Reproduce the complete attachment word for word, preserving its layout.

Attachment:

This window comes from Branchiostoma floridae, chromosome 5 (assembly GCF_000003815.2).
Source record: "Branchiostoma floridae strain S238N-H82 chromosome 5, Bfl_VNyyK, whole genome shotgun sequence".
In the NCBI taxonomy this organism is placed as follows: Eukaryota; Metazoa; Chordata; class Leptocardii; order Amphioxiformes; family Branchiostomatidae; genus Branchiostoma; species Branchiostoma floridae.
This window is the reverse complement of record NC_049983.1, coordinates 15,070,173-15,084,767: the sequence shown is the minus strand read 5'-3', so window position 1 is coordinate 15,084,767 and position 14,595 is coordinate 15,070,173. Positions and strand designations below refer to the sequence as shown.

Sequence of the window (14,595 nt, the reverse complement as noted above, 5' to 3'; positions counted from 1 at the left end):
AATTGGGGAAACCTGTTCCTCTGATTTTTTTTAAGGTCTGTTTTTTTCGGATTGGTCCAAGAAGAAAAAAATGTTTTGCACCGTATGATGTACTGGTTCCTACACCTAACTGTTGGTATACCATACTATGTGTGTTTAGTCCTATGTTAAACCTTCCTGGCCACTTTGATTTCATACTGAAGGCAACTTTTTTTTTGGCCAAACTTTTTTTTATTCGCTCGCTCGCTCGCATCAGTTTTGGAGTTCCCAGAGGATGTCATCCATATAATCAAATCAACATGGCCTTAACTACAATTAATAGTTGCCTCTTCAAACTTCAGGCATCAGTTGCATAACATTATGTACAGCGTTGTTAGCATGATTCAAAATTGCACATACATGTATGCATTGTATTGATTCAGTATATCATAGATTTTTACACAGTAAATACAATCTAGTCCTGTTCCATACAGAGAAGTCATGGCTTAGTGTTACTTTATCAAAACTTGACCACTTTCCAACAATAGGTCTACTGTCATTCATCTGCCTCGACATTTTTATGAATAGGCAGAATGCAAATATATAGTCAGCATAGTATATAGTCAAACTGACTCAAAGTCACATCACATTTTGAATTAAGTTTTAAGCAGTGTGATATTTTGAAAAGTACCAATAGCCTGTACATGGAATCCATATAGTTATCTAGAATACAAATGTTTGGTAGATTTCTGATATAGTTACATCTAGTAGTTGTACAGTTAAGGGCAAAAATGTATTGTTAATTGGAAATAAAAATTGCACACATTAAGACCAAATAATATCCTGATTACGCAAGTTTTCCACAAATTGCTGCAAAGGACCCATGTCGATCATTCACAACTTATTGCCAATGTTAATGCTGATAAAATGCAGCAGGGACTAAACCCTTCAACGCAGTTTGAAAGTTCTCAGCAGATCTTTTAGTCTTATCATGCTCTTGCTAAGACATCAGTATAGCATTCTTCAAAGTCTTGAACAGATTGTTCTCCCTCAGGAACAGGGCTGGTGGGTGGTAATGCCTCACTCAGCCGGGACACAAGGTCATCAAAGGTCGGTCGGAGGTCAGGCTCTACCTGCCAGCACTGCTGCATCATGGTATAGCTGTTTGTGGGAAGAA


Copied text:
This window comes from Branchiostoma floridae, chromosome 5 (assembly GCF_000003815.2).
Source record: "Branchiostoma floridae strain S238N-H82 chromosome 5, Bfl_VNyyK, whole genome shotgun sequence".
In the NCBI taxonomy this organism is placed as follows: Eukaryota; Metazoa; Chordata; class Leptocardii; order Amphioxiformes; family Branchiostomatidae; genus Branchiostoma; species Branchiostoma floridae.
This window is the reverse complement of record NC_049983.1, coordinates 15,070,173-15,084,767: the sequence shown is the minus strand read 5'-3', so window position 1 is coordinate 15,084,767 and position 14,595 is coordinate 15,070,173. Positions and strand designations below refer to the sequence as shown.

Sequence of the window (14,595 nt, the reverse complement as noted above, 5' to 3'; positions counted from 1 at the left end):
AATTGGGGAAACCTGTTCCTCTGATTTTTTTTAAGGTCTGTTTTTTTCGGATTGGTCCAAGAAGAAAAAAATGTTTTGCACCGTATGATGTACTGGTTCCTACACCTAACTGTTGGTATACCATACTATGTGTGTTTAGTCCTATGTTAAACCTTCCTGGCCACTTTGATTTCATACTGAAGGCAACTTTTTTTTTGGCCAAACTTTTTTTTATTCGCTCGCTCGCTCGCATCAGTTTTGGAGTTCCCAGAGGATGTCATCCATATAATCAAATCAACATGGCCTTAACTACAATTAATAGTTGCCTCTTCAAACTTCAGGCATCAGTTGCATAACATTATGTACAGCGTTGTTAGCATGATTCAAAATTGCACATACATGTATGCATTGTATTGATTCAGTATATCATAGATTTTTACACAGTAAATACAATCTAGTCCTGTTCCATACAGAGAAGTCATGGCTTAGTGTTACTTTATCAAAACTTGACCACTTTCCAACAATAGGTCTACTGTCATTCATCTGCCTCGACATTTTTATGAATAGGCAGAATGCAAATATATAGTCAGCATAGTATATAGTCAAACTGACTCAAAGTCACATCACATTTTGAATTAAGTTTTAAGCAGTGTGATATTTTGAAAAGTACCAATAGCCTGTACATGGAATCCATATAGTTATCTAGAATACAAATGTTTGGTAGATTTCTGATATAGTTACATCTAGTAGTTGTACAGTTAAGGGCAAAAATGTATTGTTAATTGGAAATAAAAATTGCACACATTAAGACCAAATAATATCCTGATTACGCAAGTTTTCCACAAATTGCTGCAAAGGACCCATGTCGATCATTCACAACTTATTGCCAATGTTAATGCTGATAAAATGCAGCAGGGACTAAACCCTTCAACGCAGTTTGAAAGTTCTCAGCAGATCTTTTAGTCTTATCATGCTCTTGCTAAGACATCAGTATAGCATTCTTCAAAGTCTTGAACAGATTGTTCTCCCTCAGGAACAGGGCTGGTGGGTGGTAATGCCTCACTCAGCCGGGACACAAGGTCATCAAAGGTCGGTCGGAGGTCAGGCTCTACCTGCCAGCACTGCTGCATCATGGTATAGCTGTTTGTGGGAAGAA